Miss UK 1993: a woman of many (hidden) parts

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The Independent Online
BAMBI-LIKE, the Miss United Kingdom aspirants stalked into the hotel reception with a professionally 'wide-eyed' gaze. It was the walk that gave the game away: most had the swagger of a well-practised carnival queen. Some recognised each other from the year before. One contestant looked about her, assessed the competition, then ordered her black porter to 'put my vanity case just there - then go'.

More than 7,000 women have participated in this year's Miss United Kingdom beauty contest. This weekend the 20 finalists will practise their strut, choose a new wardrobe, and demonstrate their speaking skills to a panel of judges.

On Monday they will parade in front of television cameras for a 55-minute show, and by late night the winner will have been announced. The prize? To represent the UK in this year's Miss World - to be staged in Sun City, Bophuthatswana, and televised in 73 countries.

'Beauty with a Purpose' is the subtitle of this year's Miss United Kingdom competition. The contestants have to demonstrate a commitment to the community in order to qualify.

'It is not about looks - it is about ability to communicate and how caring you are,' said Natasha Taylor, 22, known as 'Miss Essex' in her home county. Her friend - they met at last year's Miss UK - corrects her: 'Beauty does come into it - it is just not everything . . .'

By the standards of countries such as Australia and the United States, the 'purpose' part of the subtitle is mere lip- service to the move away from women being presented as 'packaged' sex objects.

In the US, contestants not only have to have their own views on the environment and Bosnia, they also have to do their own hair and make-up. In Australia, contestants have to prove their commitment to society by raising nearly pounds 3,500 for charity.

In the UK, contestants are urged to show an interest in the community, but it is not essential. The mini-profiles of each contestant demonstrate the show's true priorities. A knowledge of languages is this year's fashion statement: 'Carolyn speaks a little Spanish' enthuses the blurb. Or 'Julie also speaks a little French.'

'They are trying to get the bimbo image out of it,' said Natasha. 'They want women who have clear heads.'

The year 1988 was a disappointing one for the organisers of Miss United Kingdom. Thames Television announced that the contest's run of 37 years was to come to a halt. Despite the show's 12.5 million audience, producers decided it was degrading to women, irrelevant in a modern-thinking society, and simply outdated.

Julia Morley, 'godmother' of the competition and owner of the rights to the contest, bit her lip at the outrage and stepped up business abroad to compensate for the loss in revenue in Britain. Now, she claims, the show is making a comeback - in a renovated format and with a new buzzword: 'It is a show run by women, for women,' she says.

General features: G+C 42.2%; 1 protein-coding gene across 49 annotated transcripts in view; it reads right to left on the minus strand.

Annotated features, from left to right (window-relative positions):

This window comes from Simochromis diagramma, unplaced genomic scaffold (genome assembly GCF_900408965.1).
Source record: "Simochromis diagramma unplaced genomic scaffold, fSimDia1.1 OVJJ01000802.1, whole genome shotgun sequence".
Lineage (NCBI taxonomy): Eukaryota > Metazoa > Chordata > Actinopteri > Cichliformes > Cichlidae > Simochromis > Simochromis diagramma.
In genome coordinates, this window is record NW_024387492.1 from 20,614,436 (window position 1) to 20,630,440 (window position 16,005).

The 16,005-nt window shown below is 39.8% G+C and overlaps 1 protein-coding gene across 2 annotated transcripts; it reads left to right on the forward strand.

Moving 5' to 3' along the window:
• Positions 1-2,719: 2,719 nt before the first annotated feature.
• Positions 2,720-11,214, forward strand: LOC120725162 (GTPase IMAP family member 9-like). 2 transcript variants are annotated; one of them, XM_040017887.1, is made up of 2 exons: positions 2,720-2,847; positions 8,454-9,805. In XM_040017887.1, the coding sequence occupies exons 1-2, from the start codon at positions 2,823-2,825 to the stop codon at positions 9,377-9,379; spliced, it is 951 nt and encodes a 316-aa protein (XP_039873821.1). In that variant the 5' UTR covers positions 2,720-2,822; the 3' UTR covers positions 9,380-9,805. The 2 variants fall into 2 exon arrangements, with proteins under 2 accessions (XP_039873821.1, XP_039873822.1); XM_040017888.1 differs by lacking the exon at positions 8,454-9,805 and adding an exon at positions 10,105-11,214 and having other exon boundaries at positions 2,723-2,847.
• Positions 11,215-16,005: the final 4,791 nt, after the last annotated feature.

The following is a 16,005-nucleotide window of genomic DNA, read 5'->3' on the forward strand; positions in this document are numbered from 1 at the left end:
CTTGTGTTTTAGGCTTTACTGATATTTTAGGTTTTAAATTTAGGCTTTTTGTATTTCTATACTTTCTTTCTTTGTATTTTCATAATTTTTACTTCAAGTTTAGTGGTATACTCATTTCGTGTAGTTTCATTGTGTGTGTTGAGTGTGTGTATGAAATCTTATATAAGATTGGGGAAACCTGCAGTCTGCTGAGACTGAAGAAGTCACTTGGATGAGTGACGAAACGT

'We are going on with the show because of demand,' Mrs Morley said. 'It is the women who want it to go on. We offer them a chance to see the world - to learn - to build up confidence. If a woman can walk properly, looks good, dresses well, her confidence in herself will grow. That is the greatest gift you can give.'

Run by women, for women . . . with the exception of the director, and five of the 10 judges, who are men.

And the 'renovated format'? 'No more girls in G- strings with their bums in the air' wagging imaginary 'tails'.

This 'new' format also means no more scandal - of the single mothers/divorcee/pornographic-spread type - all of which have brought past contests into 'disrepute' and resulted in several 'resignations' of the Miss World title.

Participants have to sign a document stating that they are not married, have no children, and have not appeared topless or posed in pornographic magazines.

Anxious to keep the contest clean and the sponsorship money rolling in, the girls are asked to follow a no-sex rule.

Sexuality, Mrs Morley says, does not come into it. The show is all about fashion and fantasy, not bodies. The swimsuit scene - one of eight 'themes' in the show - is no longer a stilettos and plenty-of- thigh affair. Instead, contestants are asked to appear barefoot with a variety of 'accessories' to cover their provocative parts. To stop the women feeling like meat they are encouraged to 'move in an individual way' to show how they 'interpret the swimsuit they are wearing'.

'This is a fun, family show. It is not the inside spread of a pornographic magazine,' Mrs Morley said.

'Yes, you can argue that this show is for men - to please men - but I think the show is a way of opening up the number of options possible for my girls. For the second year running we are holding the Miss World show in South Africa - with Nelson Mandela's blessing. I am not into politics but I am socially aware. Visiting areas where local people haven't got it so easy - where people have to make wire fences for a living - it is an education.'

Besides, Mrs Morley added, it helps the '20,000 black people out there' by contributing to the economy. And it is a stunning venue: 'Their music, their hotels . . .' she says, gasping enthusiastically, 'you have to see it to believe it.'

(Photograph omitted)